A! Magazine for the Arts

Ken Farmer

Ken Farmer

Antiques Discovery Day scheduled at Highlands Festival

July 27, 2021

Have you ever wondered what your grandmother’s favorite porcelain vase is worth? Your Uncle Fred’s Civil War memorabilia? That oil painting that you bought at a thrift shop that seems an original and is signed? A basket that was supposed to have been traded to your third-great-grandfather by a Cherokee Indian? Many people have inherited or purchased items that they would love to have identified and appraised.

The Virginia Highlands Festival, in conjunction with the William King Museum of Art, conducts an Antiques Discovery Day at which a panel of regional antiques experts will try to identify family “treasures” and give an informal appraisal of their worth.

The event is held Sunday, Aug. 1, from 1-5 p.m. in the executive auditorium at Southwest Virginia Higher Education Center in Abingdon, Virginia.

The cost for the identification and appraisal of one item is $10, or three items for $25. Tickets are available at the door. However, if you wish to reserve a time slot, you can buy tickets online at vahighlandsfestival.org.

The lead expert is Ken Farmer of Charlottesville, Virginia, who has appeared on the popular PBS series “Antiques Roadshow” for over 20 years as a specialist in folk art, furniture, decorative arts and musical instruments. At one time he ran two auction houses. He specializes in antique and fine art appraisals, advising both buyers and sellers, and consulting with people who are downsizing.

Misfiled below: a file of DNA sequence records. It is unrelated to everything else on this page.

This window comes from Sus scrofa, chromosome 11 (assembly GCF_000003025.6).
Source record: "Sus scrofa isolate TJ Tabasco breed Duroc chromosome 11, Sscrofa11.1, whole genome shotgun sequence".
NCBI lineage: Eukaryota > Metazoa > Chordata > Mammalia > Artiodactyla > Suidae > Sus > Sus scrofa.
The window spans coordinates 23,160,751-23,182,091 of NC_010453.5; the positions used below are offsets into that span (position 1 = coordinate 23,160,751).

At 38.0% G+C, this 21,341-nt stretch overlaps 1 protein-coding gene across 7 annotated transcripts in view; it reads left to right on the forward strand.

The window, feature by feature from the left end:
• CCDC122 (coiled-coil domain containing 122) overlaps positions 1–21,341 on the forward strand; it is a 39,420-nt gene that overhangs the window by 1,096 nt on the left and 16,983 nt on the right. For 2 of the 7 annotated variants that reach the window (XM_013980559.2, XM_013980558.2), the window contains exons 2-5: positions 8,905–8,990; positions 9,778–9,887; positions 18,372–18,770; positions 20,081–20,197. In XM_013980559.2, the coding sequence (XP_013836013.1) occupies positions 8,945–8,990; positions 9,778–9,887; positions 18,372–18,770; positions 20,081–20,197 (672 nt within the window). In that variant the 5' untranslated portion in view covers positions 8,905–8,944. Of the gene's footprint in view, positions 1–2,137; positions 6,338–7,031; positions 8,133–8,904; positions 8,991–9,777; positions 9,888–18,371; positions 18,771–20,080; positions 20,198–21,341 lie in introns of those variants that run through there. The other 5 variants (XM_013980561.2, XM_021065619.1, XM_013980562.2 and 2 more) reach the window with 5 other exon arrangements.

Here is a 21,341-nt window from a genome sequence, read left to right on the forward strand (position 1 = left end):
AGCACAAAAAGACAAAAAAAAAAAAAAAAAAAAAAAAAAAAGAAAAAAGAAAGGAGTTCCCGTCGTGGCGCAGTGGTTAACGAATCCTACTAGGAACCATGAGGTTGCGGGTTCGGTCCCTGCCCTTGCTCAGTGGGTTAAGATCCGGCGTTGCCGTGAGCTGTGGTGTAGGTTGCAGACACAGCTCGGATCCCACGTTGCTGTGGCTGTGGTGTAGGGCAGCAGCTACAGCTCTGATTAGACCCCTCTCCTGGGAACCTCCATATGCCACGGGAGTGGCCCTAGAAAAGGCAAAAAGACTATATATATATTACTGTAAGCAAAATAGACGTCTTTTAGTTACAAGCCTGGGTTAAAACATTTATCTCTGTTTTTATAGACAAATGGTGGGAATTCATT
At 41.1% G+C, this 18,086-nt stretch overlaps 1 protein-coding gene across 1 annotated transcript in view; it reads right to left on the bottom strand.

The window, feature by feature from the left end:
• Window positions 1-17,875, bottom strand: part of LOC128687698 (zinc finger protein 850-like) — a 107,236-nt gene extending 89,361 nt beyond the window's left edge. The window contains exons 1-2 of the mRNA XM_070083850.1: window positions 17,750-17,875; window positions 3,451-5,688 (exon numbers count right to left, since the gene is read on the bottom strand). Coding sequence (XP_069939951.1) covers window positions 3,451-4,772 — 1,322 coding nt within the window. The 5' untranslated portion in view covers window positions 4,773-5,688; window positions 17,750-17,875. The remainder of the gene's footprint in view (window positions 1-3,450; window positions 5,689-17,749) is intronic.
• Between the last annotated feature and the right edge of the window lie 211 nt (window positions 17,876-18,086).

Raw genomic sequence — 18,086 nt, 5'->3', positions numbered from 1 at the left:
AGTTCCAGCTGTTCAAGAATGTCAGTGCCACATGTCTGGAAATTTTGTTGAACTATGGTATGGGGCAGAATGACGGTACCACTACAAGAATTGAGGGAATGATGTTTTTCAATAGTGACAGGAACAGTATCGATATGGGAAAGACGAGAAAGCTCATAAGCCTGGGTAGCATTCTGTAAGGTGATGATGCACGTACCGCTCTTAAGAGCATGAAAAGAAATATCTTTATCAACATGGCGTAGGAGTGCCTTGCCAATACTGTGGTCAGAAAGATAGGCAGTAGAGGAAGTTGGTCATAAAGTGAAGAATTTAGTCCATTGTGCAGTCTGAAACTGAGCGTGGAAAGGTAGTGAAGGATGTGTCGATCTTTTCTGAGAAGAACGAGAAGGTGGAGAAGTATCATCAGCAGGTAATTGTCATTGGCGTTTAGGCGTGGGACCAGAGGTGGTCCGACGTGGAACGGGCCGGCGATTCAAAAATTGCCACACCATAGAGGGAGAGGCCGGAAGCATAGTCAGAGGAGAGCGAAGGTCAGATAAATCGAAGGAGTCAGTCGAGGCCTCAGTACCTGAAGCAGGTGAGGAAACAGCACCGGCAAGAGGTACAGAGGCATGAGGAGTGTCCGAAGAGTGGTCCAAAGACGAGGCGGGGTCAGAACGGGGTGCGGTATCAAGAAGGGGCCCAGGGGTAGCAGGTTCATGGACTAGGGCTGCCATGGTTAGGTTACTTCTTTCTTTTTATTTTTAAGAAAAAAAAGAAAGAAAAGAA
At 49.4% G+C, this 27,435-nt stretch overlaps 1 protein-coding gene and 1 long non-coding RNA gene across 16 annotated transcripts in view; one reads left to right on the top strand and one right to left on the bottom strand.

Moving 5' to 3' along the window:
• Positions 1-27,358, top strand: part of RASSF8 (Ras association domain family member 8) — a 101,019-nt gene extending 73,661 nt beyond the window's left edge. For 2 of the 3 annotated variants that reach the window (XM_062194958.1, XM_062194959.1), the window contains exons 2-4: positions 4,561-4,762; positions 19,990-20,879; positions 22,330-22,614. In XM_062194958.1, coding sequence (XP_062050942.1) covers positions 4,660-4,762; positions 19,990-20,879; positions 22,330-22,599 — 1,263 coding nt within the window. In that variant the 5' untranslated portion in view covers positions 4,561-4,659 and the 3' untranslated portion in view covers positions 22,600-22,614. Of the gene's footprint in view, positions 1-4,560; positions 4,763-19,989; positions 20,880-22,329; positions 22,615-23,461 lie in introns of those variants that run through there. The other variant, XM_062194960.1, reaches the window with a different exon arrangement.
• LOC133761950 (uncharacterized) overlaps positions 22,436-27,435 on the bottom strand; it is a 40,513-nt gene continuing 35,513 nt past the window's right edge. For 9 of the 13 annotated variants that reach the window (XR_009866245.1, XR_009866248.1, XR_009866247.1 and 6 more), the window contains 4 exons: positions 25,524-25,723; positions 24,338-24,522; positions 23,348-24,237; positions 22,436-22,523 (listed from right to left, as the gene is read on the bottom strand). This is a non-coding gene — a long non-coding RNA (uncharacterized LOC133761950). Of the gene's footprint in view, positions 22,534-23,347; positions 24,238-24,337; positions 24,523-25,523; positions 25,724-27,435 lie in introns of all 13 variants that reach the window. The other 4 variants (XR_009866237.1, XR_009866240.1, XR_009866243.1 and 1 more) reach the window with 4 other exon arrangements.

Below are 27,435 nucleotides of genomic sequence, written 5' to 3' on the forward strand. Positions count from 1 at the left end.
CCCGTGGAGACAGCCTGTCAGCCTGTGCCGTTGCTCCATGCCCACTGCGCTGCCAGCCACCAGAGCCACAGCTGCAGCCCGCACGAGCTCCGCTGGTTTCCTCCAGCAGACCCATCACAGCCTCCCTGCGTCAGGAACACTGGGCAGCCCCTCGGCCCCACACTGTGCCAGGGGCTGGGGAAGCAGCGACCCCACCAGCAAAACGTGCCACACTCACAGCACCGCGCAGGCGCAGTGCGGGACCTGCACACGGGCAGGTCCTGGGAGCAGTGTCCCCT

Other regional antiques dealers and experts aid with Antiques Discovery Day as well. These include the following Laura Crockett from Brunk Auctions who specializes in art; Katie Simonetti from Brunk Auctions who specializes in jewelry; Larry Clevinger who specializes in military items, coins and collectibles; and Paul Hill, Jr. who specializes in glass, china and collectibles.

Do not bring firearms. If you want a piece of large furniture identified or appraised, take a number of cell phone photographs of the piece from all angles, and bring your phone to the event.

Betsy White, the executive director of the William King Museum of Art, and Katie Edwards, the curator of fine and decorative arts, will be at the event to document Southwest Virginia and Northeast Tennessee furniture, textiles, and decorative arts for the museum’s Cultural Heritage Project archive.